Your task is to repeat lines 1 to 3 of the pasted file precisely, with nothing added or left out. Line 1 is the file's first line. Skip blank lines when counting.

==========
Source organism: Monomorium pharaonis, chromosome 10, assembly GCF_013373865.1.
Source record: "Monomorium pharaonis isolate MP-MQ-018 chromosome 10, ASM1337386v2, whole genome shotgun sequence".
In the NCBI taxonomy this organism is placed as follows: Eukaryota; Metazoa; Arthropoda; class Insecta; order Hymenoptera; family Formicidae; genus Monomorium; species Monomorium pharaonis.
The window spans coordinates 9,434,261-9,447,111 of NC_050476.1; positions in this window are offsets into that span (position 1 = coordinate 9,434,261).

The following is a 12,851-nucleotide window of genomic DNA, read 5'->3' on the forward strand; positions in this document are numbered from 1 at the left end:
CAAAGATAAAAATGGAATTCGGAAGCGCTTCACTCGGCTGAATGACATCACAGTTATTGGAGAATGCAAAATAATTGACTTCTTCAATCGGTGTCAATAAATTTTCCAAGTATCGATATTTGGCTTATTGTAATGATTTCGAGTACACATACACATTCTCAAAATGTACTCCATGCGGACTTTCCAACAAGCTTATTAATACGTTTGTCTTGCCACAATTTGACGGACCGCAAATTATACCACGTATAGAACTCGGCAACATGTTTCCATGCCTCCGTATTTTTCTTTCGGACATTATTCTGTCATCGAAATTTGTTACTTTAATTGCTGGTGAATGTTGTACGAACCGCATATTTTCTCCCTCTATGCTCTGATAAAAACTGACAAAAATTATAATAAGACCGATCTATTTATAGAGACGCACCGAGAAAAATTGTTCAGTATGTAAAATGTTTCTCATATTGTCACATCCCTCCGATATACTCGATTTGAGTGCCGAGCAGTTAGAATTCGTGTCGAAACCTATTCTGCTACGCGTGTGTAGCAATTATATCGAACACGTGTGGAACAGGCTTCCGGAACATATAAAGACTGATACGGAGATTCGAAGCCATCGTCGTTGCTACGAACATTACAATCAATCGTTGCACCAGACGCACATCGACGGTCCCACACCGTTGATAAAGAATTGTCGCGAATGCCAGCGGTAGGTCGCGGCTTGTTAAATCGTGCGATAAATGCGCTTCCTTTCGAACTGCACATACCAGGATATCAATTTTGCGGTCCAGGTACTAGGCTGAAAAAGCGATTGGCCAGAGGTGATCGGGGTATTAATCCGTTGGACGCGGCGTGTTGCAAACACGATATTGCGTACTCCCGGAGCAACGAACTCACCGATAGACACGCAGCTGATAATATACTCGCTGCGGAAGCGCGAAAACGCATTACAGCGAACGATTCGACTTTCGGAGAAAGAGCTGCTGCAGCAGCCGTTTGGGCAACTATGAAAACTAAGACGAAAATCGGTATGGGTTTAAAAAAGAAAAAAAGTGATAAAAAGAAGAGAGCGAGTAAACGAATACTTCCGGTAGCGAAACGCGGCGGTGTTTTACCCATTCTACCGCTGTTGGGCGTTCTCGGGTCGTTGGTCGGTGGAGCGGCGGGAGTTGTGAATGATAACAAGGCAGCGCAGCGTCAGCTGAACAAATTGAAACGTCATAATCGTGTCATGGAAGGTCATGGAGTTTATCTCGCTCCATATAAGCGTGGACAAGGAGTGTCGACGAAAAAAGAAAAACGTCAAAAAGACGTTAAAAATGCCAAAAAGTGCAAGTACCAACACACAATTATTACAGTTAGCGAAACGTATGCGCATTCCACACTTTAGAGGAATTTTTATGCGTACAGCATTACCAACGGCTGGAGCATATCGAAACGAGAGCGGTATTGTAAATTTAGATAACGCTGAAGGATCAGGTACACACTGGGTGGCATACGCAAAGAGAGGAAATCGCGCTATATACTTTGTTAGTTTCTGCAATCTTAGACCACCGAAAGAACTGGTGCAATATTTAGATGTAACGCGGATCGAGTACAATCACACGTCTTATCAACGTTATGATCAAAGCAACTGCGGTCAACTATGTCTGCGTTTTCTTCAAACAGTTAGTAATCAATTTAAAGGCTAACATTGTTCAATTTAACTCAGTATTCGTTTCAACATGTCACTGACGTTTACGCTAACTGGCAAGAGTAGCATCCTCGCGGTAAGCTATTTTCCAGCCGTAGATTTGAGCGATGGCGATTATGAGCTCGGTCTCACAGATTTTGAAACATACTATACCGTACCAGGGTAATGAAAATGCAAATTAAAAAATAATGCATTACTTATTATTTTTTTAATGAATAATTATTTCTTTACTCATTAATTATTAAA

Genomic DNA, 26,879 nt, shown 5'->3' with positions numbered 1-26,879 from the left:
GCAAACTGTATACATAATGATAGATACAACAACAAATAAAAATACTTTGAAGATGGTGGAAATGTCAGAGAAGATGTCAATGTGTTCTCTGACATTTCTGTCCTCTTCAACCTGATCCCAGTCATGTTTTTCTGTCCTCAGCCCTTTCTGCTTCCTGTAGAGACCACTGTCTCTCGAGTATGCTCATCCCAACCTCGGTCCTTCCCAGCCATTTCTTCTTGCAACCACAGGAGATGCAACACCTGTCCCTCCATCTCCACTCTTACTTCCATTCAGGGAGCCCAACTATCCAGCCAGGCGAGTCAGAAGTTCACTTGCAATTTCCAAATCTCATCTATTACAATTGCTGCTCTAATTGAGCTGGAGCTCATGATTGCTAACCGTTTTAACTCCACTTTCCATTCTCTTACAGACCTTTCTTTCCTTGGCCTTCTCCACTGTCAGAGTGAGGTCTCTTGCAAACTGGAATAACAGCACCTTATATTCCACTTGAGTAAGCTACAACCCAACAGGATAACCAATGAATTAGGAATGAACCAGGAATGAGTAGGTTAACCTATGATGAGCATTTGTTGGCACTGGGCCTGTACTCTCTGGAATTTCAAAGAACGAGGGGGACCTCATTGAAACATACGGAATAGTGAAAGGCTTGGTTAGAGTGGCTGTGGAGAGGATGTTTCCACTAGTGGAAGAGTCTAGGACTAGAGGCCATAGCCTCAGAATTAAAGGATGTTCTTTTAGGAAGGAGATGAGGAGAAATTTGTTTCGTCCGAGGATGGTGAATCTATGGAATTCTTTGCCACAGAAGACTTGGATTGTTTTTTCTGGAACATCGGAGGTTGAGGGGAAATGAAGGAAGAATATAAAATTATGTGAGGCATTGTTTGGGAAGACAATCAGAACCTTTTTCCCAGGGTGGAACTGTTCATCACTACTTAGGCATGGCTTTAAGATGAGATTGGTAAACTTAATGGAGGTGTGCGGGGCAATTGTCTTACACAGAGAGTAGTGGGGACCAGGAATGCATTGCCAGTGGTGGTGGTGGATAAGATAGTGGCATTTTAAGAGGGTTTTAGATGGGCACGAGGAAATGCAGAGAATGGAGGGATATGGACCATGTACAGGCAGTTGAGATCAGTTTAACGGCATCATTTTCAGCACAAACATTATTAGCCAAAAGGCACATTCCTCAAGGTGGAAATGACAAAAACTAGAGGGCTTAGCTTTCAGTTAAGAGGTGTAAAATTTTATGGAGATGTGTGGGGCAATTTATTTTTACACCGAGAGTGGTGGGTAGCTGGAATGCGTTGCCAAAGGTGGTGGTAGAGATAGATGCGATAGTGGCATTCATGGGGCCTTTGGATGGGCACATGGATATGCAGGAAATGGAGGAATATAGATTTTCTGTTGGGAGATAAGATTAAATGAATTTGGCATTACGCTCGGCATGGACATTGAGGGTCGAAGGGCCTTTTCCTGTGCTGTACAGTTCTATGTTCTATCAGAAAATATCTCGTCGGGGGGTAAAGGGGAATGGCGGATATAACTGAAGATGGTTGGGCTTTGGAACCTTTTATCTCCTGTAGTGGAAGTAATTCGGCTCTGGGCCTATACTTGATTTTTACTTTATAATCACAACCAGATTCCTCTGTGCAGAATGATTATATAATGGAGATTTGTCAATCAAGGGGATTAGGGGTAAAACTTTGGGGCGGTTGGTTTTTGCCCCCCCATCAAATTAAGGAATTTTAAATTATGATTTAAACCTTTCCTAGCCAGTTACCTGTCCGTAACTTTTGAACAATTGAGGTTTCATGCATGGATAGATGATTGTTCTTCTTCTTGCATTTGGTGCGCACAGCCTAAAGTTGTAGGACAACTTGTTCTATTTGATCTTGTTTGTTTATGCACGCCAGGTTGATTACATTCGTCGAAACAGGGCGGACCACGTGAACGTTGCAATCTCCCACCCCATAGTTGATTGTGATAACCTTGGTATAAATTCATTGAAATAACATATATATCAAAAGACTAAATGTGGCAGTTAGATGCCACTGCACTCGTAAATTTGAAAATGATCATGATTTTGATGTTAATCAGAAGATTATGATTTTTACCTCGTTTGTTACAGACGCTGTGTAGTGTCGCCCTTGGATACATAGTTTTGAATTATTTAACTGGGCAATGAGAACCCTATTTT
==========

Source organism: Monomorium pharaonis, chromosome 10, assembly GCF_013373865.1.
Source record: "Monomorium pharaonis isolate MP-MQ-018 chromosome 10, ASM1337386v2, whole genome shotgun sequence".
In the NCBI taxonomy this organism is placed as follows: Eukaryota; Metazoa; Arthropoda; class Insecta; order Hymenoptera; family Formicidae; genus Monomorium; species Monomorium pharaonis.